The Twins were in enough of a jam for healthy outfielders that Jake Cave, a perennial backup, was close to being an ironman for the first five weeks of the season.
Cave had 21 outfield starts in the first 31 games, at which point he was batting .152. He went on the injured list May 13 and that's now a 60-day assignment because of a stress fracture in his back.
As of Tuesday, Luiz Arraez still led the Twins with 14 starts in left field. What this did was provide Luis with the chance to prove he's a true infielder.
The outfielders spending time on the injured (or COVID) list have been Cave, Brent Rooker, Kyle Garlick, Max Kepler, Alex Kirilloff and the player who lifts a C-minus fielding team to a solid B: Byron Buxton, the best defensive center fielder in the six-decade history of the Twins.
This time, Buxton has a strained right hip that showed up running to first base. He went on the injured list May 7. Expect his return around June 8, when the Twins open a homestand against the Yankees.
When Buxton does appear again, and perhaps (only perhaps) becomes a daily presence in the lineup, the Twins will have an element that has not been previously evident in 2021: A fantastic problem.
The Twins summoned Kirilloff from St. Paul on April 23 to take over as the left fielder. He started hitting a few days later and then, on May 3, he joined the wounded because of a sprained wrist.
Four days later, Buxton was out and the Twins put Trevor Larnach on the big-league roster and called him up from St. Paul. The odds were probably 2-1 against Larnach seeing the major leagues this season without the outfield injuries.
And now, 14 starts into his Twins career — 10 in left, four in right — Larnach looks like he belongs. And Kirilloff, back since last weekend in Detroit and going 2-for-4 with an RBI double Tuesday, definitely belongs with that terrific swing … meaning someone has to move aside if everyone's healthy.
“I talk about potential. This is production. Does that make for tough decisions at some point? Absolutely … in some ways, they're really forcing the issue, which is fantastic.”
This would be the best Twins lineup in affected positions: Kirilloff at first, Larnach in left, Buxton in center and Kepler in right field.
That will leave Miguel Sano to move to his best position, designated hitter, except the Twins have a better hitter there in Nelson Cruz, who turns 41 on July 1.
This scenario of good health and the nearly simultaneous arrival of the Twins' two best-hitting prospects, lefthanders Larnach and Kirilloff, was offered to manager Rocco Baldelli before Tuesday's game.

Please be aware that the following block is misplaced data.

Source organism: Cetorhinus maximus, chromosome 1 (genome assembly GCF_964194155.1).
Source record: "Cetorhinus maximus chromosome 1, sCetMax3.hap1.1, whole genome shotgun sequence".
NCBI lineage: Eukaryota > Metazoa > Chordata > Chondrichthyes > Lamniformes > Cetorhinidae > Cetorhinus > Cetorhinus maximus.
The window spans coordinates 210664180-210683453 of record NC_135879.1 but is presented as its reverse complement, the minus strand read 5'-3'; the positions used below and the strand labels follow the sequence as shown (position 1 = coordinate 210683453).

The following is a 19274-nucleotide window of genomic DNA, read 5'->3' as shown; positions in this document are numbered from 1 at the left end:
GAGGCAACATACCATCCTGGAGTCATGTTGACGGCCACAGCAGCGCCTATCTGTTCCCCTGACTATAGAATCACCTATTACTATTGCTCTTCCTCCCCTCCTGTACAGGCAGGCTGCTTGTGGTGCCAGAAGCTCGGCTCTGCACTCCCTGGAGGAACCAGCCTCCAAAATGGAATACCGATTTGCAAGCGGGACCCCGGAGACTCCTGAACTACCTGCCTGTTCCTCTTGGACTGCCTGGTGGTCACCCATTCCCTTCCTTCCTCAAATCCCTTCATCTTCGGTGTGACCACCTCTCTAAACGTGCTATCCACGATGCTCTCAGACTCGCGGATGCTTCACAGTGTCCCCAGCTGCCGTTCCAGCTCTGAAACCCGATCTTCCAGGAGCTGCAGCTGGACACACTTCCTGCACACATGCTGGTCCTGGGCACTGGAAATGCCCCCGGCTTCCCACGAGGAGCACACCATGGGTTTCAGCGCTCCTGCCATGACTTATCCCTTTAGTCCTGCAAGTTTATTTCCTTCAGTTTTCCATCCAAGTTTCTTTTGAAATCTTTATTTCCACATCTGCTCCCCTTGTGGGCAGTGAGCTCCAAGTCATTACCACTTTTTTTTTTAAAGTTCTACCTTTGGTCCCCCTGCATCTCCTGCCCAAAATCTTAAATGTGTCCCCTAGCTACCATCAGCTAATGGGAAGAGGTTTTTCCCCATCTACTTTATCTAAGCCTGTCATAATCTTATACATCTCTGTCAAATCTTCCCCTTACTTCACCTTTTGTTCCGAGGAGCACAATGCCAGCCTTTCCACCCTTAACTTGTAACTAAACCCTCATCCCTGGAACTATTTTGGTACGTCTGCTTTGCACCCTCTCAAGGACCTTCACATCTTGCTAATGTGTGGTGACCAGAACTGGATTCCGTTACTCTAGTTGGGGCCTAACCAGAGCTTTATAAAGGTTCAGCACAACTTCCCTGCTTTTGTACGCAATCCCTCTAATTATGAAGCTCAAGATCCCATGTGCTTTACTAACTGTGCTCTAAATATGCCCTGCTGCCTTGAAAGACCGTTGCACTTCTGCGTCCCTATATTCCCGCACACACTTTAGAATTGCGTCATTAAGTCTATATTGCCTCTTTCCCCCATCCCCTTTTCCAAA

Under these circumstances … roster crunch?
"It will be, and I'm glad we're having to make those decisions," Baldelli said. "It bodes very well for us in every way. I think [Larnach and Kirilloff] are going to be huge not just in the future, but presently.
"They're doing it. They're already doing it. I talk about potential. This is production. Does that make for tough decisions at some point? Absolutely … in some ways, they're really forcing the issue, which is fantastic."
Larnach was an anxious hitter in his first few games, trying to yank the ball to right field. That wasn't the approach he brought with him from national champion Oregon State in 2018, where he featured power from left-center to the right-field pole.
On Monday, against a fastball from John Means, Baltimore's outstanding young lefty, Larnach was back toward center field — and way above it, smashing a home run 460 feet into the restaurant above the juniper bushes.
"He's shown us a little bit of that, in spring training games especially," said Baldelli of Larnach, who went 0-for-3 Tuesday. "He's gone a long way to the middle of the field. Not many players have that strength to the middle of the field."
One player that has to be celebrating the quick optimism aimed at Larnach and Kirilloff is Kyle Garlick, the 29-year-old journeyman outfielder. Garlick is a righthanded hitter and on the club because he's know to hammer lefthanded pitching.
Presuming the Twins wind up with Kepler, Larnach and Kirilloff as lineup staples, respites will be required against tough lefties, and Garlick could provide those.
That leaves Sano and Cruz. The immediate reaction for large numbers of Twins fans would be to trade Sano. Yet, he's 28 and giving him away would not be wise.
As noble as Cruz has been for the Twins, a case could be made the Twins owe him the favor of being moved to a contender — Tampa Bay? — to take a run at winning a World Series.
That's not happening here, where Larnach and Kirilloff should be able to create intrigue but not a miracle.